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Exhibit A: CDC Memo. Center for Disease Control Biohazard Division INTERNAL DEPARTMENT USE ONLY – NOT TO BE DISTRIBUTED From: Agent Arzola To: Assistant.

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Presentation on theme: "Exhibit A: CDC Memo. Center for Disease Control Biohazard Division INTERNAL DEPARTMENT USE ONLY – NOT TO BE DISTRIBUTED From: Agent Arzola To: Assistant."— Presentation transcript:

1 Exhibit A: CDC Memo

2 Center for Disease Control Biohazard Division INTERNAL DEPARTMENT USE ONLY – NOT TO BE DISTRIBUTED From: Agent Arzola To: Assistant Director Schaller Subject: Updated briefing for Case Number #BD1347 Upon receipt of new information a secondary review of this case was ordered. Our findings are outlined below. Summary: For roughly 100 years scientists have claimed that the medieval Black Death was a case of Bubonic Plague. This was “proven” by comparing the medieval accounts to modern outbreaks of the Plague. Since Bubonic Plague is caused by fleas on rats it has been assumed that the Black Death was caused by the same factor. You will find this stated as fact in most modern sources. However, recent evidence has led some to question that theory because there are no records of massive amounts of sick and dead rats in areas where the Black Death spread. The truth is we simply cannot state with 100% certainty what caused the Black Death. The Theories: It is still very possible that the Black Death was Bubonic Plague spread by rats. However, if that is not the case we do have some other options to investigate. The doctors of the Medieval period believed the disease was caused by a “miasma” which is, in modern language, bad air. They didn’t understand the concept of germs at the time but this may give us a clue. The most common explanation of the time, however, was that the disease was a punishment from God. Though this may sound ridiculous we have certainly seen stranger things and the evidence is there to support the theory. Threat Level: Very High Determining the cause of this disease is very important. If the Black Death was not Bubonic Plague we need to find out. We need to be ready to act if this disease returns. There are many reasons why this may not be Black Death so take this investigation very seriously. We do not want to cause a panic in the people so this investigation should remain classified. Assignment: Use the exhibits provided to determine the cause of the Black Death and how it spread so that we can better prepare for an outbreak.

3 Exhibit B: Disease Descriptions

4 Description of the Medieval Black Death Those infected felt themselves penetrated by a pain throughout their whole bodies and, so to say, undermined. Then there developed on the thighs or upper arms a boil about the size of a lentil which the people called "burn boil". This infected the whole body, and penetrated it so that the patient violently vomited blood. Then there developed gland boils on the groin, the thighs, the arms, or on the neck. At first these were of the size of a hazel nut, and developed accompanied by violent shivering fits, which soon rendered those attacked so weak that they could not stand up, but were forced to lie in their beds consumed by violent fever. Soon the boils grew to the size of a walnut, then to that of a hen's egg or a goose's egg, and they were exceedingly painful, and irritated the body, causing the sufferer to vomit blood. The sickness lasted three days, and on the fourth, at the latest, the patient succumbed. Michael Platiensis (1357)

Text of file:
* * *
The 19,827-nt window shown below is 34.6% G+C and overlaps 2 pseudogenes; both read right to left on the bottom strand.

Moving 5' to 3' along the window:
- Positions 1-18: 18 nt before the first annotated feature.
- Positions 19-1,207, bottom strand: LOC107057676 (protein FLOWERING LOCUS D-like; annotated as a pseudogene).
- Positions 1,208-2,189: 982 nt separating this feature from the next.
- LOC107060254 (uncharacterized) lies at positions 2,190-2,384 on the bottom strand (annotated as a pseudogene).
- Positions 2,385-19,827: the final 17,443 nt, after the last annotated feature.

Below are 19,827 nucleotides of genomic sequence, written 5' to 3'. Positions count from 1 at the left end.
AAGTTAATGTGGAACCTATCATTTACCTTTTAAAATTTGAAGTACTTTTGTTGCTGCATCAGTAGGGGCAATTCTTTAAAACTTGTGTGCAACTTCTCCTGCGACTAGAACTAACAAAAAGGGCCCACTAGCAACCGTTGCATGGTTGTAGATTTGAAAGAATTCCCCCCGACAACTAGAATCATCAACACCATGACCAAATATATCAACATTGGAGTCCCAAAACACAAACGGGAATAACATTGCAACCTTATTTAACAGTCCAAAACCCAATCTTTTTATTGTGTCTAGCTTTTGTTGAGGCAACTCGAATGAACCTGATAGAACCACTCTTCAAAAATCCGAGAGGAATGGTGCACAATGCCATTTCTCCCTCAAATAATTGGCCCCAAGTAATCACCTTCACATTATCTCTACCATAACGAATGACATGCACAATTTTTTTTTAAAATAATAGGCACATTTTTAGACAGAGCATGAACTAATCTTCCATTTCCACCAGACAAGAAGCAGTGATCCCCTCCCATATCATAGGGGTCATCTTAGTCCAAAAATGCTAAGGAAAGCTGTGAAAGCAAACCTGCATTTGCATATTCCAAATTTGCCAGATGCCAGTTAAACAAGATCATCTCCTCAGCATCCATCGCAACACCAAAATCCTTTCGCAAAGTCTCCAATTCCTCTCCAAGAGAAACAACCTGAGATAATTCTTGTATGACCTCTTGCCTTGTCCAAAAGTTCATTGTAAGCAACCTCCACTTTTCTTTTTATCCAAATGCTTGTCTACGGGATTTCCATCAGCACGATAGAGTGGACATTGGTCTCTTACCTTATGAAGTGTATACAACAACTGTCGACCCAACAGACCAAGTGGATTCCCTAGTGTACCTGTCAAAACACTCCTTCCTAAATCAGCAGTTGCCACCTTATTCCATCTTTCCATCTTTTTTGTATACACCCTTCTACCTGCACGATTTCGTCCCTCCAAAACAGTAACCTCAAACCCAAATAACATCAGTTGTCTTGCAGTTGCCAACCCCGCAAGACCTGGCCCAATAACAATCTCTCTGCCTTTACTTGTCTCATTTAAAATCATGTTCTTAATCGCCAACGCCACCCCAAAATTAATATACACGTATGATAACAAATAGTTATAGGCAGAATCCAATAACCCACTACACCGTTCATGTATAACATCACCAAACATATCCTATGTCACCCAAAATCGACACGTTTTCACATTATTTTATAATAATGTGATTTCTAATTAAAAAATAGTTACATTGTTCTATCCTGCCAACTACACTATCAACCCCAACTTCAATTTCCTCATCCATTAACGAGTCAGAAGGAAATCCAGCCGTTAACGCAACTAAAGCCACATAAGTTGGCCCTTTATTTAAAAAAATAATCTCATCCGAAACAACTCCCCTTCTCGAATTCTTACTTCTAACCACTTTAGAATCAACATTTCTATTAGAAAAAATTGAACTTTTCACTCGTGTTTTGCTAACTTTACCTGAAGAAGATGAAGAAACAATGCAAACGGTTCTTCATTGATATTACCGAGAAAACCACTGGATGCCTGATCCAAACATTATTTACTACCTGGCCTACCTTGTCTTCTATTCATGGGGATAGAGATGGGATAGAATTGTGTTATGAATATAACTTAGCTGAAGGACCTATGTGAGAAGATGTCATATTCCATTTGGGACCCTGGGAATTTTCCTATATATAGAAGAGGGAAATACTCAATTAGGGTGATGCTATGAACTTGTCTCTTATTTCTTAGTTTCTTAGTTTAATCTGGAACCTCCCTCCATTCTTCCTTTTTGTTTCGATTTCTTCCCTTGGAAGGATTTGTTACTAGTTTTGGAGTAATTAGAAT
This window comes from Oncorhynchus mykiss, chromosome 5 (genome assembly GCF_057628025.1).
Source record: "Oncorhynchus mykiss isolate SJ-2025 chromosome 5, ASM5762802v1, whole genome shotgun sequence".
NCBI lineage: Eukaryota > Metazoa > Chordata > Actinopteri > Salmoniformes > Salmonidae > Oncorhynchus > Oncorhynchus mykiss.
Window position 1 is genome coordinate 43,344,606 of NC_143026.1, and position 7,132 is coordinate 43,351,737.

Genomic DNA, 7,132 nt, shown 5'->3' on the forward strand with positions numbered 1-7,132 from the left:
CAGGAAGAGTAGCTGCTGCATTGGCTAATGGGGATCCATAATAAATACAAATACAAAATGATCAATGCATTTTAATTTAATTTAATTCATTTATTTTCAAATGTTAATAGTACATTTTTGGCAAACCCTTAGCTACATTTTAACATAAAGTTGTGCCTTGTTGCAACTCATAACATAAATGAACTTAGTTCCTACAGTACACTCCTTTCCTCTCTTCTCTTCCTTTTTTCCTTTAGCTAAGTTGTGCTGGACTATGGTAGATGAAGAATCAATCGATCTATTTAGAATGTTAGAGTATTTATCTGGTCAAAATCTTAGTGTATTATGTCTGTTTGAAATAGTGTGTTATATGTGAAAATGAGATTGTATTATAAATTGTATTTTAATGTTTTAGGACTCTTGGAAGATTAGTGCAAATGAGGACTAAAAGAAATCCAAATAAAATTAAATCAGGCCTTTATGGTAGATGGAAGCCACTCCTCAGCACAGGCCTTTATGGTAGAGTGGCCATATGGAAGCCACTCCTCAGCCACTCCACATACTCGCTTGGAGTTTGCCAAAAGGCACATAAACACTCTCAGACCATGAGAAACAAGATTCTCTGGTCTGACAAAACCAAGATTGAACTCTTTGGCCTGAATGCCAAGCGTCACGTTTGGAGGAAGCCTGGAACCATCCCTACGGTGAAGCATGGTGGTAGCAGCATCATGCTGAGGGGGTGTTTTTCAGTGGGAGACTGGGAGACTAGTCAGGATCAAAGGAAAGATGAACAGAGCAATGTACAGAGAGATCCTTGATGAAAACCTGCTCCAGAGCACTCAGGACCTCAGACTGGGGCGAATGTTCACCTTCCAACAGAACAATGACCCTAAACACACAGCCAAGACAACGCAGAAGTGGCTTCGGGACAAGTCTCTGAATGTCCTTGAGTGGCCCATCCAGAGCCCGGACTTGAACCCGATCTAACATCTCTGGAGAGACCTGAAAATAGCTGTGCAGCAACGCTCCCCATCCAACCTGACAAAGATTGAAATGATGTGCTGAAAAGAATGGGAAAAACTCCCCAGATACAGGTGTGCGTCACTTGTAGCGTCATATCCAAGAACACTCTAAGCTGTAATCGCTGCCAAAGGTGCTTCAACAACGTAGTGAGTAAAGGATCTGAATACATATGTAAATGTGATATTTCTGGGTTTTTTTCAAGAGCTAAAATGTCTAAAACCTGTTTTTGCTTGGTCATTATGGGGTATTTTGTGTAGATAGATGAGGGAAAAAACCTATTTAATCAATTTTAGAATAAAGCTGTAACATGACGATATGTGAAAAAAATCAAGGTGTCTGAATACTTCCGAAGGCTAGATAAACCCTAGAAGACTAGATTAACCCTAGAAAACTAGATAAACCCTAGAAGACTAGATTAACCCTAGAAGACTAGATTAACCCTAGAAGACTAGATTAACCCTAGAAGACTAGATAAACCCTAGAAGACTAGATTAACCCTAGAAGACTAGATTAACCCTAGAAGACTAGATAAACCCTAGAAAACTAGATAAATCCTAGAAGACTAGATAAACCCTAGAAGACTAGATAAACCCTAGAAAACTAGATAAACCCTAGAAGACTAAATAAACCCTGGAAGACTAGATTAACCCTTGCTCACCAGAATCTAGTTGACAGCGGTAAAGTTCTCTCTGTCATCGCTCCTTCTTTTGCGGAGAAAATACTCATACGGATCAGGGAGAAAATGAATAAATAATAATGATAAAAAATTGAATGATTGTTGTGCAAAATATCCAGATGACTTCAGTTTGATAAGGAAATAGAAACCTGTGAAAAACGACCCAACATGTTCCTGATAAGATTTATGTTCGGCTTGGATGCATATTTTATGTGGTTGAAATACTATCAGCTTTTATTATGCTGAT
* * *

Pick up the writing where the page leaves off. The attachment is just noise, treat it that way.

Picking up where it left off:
5 Description of Modern Bubonic Plague Bubonic plague symptoms appear suddenly, usually 2–5 days after exposure to the bacteria. Symptoms include: Chills General ill feeling High fever Muscle Cramps Seizures Smooth, painful lymph gland swelling called a bubo, commonly found in the groin, but may occur in the armpits or neck, most often at the site of the initial infection (bite or scratch) Pain may occur in the area before the swelling appears Skin color changes to a pink hue in some extreme cases Bleeding out of the ear will begin after 12 hours of infection Other symptoms may include heavy breathing, continuous blood vomiting, aching limbs, coughing, and extreme pain. The pain is usually caused by the decaying or decomposing of the skin while the person is still alive. Additional symptoms include extreme fatigue, lenticulae (black dots scattered throughout the body), delirium and coma.

6 Symptoms of the Bubonic Plague

7 Exhibit C: Historical Plagues

8 Office of the Medical Examiner 14 Abbey Road London, England REPORT OF INVESTIGATION BY THE MEDICAL EXAMINER NAME: John Shoemaker SEX: male AGE: 23 CAUSE OF DEATH: (mark one only) violent disease sudden suspicious, unusual or unnatural Investigating Agency: FBI (Biohazard Division) x PROBABLE CAUSE OF DEATHMANNER OF DEATH Multiple organ failure as a result of disease natural suicide homicide accident unknown I hereby declare that after receiving notice of the death described above I took possession of the body and made inquiries regarding the cause of death in accordance with Section 28-654038. Date: ______________Signature: ___________________ Figure 1 shows a sketch of the deceased shortly after death. He first developed red boils on the thighs or upper arms a about the size of a bean. Eventually this infected the whole body, and penetrated it so that the patient violently vomited blood. This vomiting of blood continued without intermission for three days. He also developed larger gland boils on the thighs, the arms, and on the neck. At first these were of the size of a hazel nut, and developed accompanied by violent shivering fits. Soon the boils grew to the size of a walnut, then to that of a hen's egg. The sickness lasted three days, and on the fourth, at the latest, he succumbed and died. It is unknown what disease caused this. Figure 1 x x